Herman Cain seemed to enjoy his turn auditioning for the role of Mitt Romney’s chief foil Tuesday night. Luxuriating at the center of the table thanks to surging poll numbers, he basked in the attention of his rivals as every exchange seemed to come back to his signature 9-9-9 tax plan. It’s a good thing Cain relished his moment in the spotlight, because it’s almost certainly downhill from here.
The pizza magnate’s ascension has been the product of his well-honed outsider’s shtick, his stirring personal story and his charisma. It’s a package that resonates with Tea Party activists who are searching for a Romney alternative. “Black walnut isn’t a flavor of the week,” he declared. But the attributes that lend power to his candidacy–including his unwillingness to play by, or even pay attention to, Washington’s rules–will almost certainly derail his chances of winning the GOP nomination.
Take, for example, Cain’s ballyhooed 9-9-9 plan, the centerpiece of an economic platform that bears scrutiny not least because his chief executive credential is his stint as a corporate CEO. Cain’s idea is to simply tear up the federal tax system and replace it with a 9% sales tax, a 9% flat tax and a 9% corporate tax, while forgiving taxes incurred by repatriation. Cain claims the plan is revenue-neutral, an assertion that seems dubious, but which is hard to check because he hasn’t released the details. Either way, it is has no shot of passing Congress. Its inclusion of a sales tax won’t wash with many Republicans, who suspect Democrats would use it to turn the U.S. into Europe (and who are already leery of Cain-sian economics because of his backing of TARP, an original sin on the right.)
Even if enacted, the 9-9-9 fantasy is a particularly bad one. Bruce Bartlett, an economic adviser in the Bush 41 and Reagan Administrations, eviscerated its tenets on Tuesday in a post on the New York Times‘ Economix blog. “At a minimum, the Cain plan is a distributional monstrosity. The poor would pay more while the rich would have their taxes cut, with no guarantee that economic growth will increase and good reason to believe that the budget deficit will increase,” Bartlett wrote. “Even allowing for the poorly thought through promises routinely made on the campaign trail, Mr. Cain’s tax plan stands out as exceptionally ill conceived.”
This shouldn’t be surprising. Cain’s confidence is an asset, but the flip side is that he has showed little interest in soliciting others’ ideas. Asked Tuesday who he has enlisted as economic advisers, he could name only one, in addition to “the American people,” a Cleveland wealth-management adviser named Rich Lowrie, a trained accounted who’s also sat on the board of Americans for Prosperity, the Koch-funded Tea Party organizing outfit. Cain’s Platonic ideal of a Fed chairman is Alan Greenspan, the “maestro” who presided over Cain’s own tenure at the Kansas Federal Reserve — and whose slavish devotion to deregulation, which Greenspan has since disavowed as “wrong,” are among the causes of the country’s current fiscal hardship. Nor is economics the only critical area where Cain is content to rely on his existing stock of knowledge. He’s evinced no appetite for burnishing his knowledge of foreign affairs, dismissing reporters’ queries about international entanglements as meaningless quiz-show traps. “When they ask me who is the president of Ubeki-beki-beki-beki-stan-stan, I’m going to say you know, I don’t know,” Cain said recently. “Do you know?”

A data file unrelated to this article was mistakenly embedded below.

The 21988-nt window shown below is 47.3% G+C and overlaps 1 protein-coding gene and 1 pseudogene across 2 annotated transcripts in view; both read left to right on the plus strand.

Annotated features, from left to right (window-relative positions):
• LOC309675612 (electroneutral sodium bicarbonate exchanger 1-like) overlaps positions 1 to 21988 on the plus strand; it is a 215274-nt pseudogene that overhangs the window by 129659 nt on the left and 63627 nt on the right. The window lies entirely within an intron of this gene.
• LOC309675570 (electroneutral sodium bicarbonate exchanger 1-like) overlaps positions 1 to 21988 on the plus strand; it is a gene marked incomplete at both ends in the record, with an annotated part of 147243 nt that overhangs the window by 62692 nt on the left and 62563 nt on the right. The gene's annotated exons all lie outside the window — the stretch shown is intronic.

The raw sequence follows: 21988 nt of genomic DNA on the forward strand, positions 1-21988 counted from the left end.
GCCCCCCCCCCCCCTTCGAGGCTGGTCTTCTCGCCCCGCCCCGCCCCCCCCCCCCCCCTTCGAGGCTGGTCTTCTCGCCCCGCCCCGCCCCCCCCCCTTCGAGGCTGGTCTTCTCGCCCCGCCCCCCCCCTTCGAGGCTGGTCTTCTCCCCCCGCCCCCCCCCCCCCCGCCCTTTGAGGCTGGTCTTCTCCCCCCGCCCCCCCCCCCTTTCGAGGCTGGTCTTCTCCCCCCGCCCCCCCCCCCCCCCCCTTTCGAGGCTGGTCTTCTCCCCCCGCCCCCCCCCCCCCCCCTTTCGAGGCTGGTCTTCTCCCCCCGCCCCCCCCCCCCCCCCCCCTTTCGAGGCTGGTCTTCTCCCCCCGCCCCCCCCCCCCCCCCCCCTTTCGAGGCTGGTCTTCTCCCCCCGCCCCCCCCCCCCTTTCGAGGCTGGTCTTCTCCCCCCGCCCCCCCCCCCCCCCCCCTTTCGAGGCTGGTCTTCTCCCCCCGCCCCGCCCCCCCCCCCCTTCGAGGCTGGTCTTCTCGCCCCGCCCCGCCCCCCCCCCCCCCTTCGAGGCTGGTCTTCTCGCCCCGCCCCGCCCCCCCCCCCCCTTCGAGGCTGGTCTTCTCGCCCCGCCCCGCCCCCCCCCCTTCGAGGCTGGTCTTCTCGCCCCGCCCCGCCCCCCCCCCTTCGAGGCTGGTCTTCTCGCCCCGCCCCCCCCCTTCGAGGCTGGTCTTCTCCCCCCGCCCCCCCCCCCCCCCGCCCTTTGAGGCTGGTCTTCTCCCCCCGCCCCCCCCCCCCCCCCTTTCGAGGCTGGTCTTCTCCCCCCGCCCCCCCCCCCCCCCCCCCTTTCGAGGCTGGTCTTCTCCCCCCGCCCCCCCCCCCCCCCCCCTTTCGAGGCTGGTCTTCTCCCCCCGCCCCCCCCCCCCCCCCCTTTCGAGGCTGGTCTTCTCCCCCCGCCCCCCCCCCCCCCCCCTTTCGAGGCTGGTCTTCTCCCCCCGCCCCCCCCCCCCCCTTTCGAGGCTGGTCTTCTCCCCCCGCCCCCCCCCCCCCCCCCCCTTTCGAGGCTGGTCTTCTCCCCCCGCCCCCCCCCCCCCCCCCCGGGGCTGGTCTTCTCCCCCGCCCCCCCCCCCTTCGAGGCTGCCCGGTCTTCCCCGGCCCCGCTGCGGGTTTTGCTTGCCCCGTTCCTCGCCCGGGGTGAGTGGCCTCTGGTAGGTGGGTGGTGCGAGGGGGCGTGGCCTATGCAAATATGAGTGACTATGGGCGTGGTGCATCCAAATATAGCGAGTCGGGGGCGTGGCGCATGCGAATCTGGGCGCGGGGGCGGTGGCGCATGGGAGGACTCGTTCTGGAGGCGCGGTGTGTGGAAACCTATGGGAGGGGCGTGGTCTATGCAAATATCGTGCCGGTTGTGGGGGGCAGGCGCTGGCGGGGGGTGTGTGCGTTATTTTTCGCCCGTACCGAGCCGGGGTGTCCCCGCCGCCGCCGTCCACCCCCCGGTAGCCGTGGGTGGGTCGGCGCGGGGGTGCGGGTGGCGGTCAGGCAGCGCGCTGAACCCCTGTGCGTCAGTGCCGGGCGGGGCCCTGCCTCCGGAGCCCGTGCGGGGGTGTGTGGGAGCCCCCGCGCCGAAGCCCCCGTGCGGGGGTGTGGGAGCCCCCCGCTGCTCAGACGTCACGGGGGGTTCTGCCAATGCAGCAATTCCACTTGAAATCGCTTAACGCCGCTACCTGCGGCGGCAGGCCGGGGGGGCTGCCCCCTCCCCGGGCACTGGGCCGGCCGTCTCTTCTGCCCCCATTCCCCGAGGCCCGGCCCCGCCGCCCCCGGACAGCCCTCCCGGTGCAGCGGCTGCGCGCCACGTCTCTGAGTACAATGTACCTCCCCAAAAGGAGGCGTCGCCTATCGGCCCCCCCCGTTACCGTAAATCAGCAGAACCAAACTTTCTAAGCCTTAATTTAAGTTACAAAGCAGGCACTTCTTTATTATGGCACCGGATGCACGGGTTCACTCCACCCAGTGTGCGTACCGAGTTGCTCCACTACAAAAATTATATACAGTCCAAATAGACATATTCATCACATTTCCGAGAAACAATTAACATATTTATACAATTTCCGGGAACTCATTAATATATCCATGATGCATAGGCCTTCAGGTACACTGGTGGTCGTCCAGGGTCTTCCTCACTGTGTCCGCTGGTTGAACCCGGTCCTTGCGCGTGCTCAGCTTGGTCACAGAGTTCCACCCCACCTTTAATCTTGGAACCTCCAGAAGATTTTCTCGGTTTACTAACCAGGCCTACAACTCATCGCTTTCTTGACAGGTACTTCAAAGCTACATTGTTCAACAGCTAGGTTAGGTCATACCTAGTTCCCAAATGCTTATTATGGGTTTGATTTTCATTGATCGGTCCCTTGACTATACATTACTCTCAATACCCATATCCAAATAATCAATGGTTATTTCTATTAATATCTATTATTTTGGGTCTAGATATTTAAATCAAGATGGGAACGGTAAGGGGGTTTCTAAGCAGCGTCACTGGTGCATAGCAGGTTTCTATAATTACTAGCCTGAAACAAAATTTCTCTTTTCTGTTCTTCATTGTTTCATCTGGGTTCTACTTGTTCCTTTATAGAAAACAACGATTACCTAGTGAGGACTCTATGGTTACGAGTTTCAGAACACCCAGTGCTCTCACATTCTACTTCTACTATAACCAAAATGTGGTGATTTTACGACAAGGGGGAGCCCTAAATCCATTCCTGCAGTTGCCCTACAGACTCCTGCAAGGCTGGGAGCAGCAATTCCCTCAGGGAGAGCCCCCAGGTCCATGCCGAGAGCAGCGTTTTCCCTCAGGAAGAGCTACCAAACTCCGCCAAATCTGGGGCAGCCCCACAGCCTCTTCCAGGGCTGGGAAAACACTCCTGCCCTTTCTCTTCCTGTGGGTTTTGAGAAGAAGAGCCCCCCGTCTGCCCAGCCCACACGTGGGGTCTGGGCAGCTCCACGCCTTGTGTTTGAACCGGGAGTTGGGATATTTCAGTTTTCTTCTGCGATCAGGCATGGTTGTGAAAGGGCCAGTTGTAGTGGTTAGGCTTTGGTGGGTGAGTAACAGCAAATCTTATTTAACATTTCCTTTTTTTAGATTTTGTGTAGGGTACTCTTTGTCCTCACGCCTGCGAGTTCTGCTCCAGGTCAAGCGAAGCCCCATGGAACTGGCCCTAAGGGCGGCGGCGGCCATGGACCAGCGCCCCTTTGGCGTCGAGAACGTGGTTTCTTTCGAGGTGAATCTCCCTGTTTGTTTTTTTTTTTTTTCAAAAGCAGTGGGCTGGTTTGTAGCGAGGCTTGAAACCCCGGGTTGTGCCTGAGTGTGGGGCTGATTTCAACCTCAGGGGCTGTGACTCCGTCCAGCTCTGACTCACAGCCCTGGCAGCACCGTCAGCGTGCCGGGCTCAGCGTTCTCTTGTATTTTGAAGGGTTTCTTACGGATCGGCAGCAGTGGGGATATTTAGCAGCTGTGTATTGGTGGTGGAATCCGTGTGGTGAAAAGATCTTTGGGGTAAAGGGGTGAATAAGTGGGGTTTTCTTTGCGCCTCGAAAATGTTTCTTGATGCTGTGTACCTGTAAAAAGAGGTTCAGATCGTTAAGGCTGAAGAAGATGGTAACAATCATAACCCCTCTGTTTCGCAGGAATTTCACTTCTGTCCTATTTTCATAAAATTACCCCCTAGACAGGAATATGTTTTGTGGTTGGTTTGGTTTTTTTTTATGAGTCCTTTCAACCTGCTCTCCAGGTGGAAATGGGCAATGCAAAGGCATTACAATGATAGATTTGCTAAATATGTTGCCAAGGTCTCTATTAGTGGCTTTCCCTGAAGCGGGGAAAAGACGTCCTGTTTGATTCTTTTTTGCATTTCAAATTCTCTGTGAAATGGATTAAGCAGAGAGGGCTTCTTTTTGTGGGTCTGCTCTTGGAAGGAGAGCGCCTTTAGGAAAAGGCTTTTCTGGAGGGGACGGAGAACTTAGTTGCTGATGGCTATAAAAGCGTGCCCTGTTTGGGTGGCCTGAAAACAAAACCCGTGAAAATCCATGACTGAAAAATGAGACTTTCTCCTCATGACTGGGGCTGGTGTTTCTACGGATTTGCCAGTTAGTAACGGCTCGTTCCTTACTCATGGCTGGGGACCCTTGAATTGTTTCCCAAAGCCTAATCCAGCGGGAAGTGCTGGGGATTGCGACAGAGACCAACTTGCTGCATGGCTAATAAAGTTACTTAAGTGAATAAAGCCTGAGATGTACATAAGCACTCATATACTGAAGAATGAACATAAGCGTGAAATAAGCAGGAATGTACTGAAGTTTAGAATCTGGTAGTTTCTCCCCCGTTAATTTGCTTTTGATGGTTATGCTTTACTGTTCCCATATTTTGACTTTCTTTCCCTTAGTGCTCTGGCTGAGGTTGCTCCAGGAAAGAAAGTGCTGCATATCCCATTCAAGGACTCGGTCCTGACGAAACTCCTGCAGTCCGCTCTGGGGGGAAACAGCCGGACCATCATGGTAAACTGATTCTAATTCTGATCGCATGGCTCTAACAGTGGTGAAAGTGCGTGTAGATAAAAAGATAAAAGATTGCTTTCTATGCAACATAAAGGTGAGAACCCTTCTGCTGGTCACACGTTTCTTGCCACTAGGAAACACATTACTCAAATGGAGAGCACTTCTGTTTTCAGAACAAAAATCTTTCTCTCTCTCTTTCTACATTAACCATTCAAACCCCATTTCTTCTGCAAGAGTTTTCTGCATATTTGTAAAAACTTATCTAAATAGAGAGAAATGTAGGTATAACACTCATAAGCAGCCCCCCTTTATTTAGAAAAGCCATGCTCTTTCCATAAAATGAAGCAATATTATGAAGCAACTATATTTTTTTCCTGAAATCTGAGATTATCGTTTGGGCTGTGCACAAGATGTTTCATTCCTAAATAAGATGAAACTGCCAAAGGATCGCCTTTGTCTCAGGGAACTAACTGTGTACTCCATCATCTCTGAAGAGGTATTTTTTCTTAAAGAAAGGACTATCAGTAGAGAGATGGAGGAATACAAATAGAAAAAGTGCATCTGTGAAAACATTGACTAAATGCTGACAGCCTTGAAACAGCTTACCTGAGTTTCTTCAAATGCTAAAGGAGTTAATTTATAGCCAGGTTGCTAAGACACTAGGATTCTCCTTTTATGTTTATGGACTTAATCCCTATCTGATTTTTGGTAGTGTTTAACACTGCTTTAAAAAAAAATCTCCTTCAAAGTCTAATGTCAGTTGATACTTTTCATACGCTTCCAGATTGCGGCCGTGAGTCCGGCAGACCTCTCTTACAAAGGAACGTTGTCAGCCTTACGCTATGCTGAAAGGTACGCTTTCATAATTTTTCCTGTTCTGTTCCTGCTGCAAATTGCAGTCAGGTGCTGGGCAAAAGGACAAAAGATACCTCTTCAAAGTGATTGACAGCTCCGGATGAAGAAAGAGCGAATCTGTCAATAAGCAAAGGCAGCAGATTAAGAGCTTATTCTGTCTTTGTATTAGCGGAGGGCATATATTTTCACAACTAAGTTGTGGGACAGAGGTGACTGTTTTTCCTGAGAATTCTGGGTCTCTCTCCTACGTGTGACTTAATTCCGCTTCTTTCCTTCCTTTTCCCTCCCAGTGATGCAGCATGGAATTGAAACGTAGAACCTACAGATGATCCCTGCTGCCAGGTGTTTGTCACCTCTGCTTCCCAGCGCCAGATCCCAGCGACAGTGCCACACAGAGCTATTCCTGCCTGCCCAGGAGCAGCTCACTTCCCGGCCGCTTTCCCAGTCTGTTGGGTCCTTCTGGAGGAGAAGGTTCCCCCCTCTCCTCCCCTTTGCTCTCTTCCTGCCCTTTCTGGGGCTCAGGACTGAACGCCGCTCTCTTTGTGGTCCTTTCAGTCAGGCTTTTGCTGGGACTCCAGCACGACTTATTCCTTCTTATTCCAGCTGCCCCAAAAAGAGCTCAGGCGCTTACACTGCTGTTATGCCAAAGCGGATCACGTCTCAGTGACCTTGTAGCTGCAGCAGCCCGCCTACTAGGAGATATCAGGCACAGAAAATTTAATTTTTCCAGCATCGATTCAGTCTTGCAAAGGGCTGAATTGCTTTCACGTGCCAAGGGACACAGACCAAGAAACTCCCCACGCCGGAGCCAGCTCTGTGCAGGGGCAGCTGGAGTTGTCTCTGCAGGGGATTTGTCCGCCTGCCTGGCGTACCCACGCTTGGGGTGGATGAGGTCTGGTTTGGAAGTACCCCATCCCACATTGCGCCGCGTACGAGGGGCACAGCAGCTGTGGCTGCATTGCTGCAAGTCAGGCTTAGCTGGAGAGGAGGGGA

Cain has made himself a hero of the Tea Party by bucking Washington’s expectations in this way. But all the love seems to have instilled the delusion that America’s weariness with politics as usual releases him from the usual rigors of campaigning. His political organization and campaign coffers are but a shell of his rivals’, and he’s actually losing staff. His soaring polls coincide with his detour from the campaign in order to promote a book. Iowa and New Hampshire Republicans may love the Herminator, but they still require candidates to show up.
Through it all, Cain seems content to wage the primary battle on the strength of his own considerable charm–his comments about Muslims and disdain for the poor notwithstanding–and his faith that America’s complex problems require simple, uncluttered solutions. Nowhere was this clearer than in the candidate qua candidate segment of Tuesday’s debate. Earlier in the day, Cain promised to take the fight to Romney. “I’m going after Romney,” he said. “I have a very penetrating question for him.” That pre-cooked hardball was whether Romney could name all 59 points of the lengthy economic policy plan he released to the public. Romney’s answer revealed the gap between the candidates. “Herman, I have had the experience in my life of taking on some tough problems,” Romney said. “And I must admit that simple answers are always very helpful, but oftentimes inadequate.”
You can win the hearts of the Tea Party with sloganeering. But pabulum about common-sense solutions won’t be enough to singularly carry Cain through a campaign. “So, it is not simple, is what you are saying?” Cain pressed Romney. If fixing America’s books were simple, it could be done around the proverbial kitchen table everyone keeps yammering about. It isn’t. Cain’s determination to pretend otherwise is one of the main reasons his campaign is likely to repeat the parabola traced by the likes of Michele Bachmann and Rick Perry, fellow sensations who started off strong but have faded once voters took a longer look.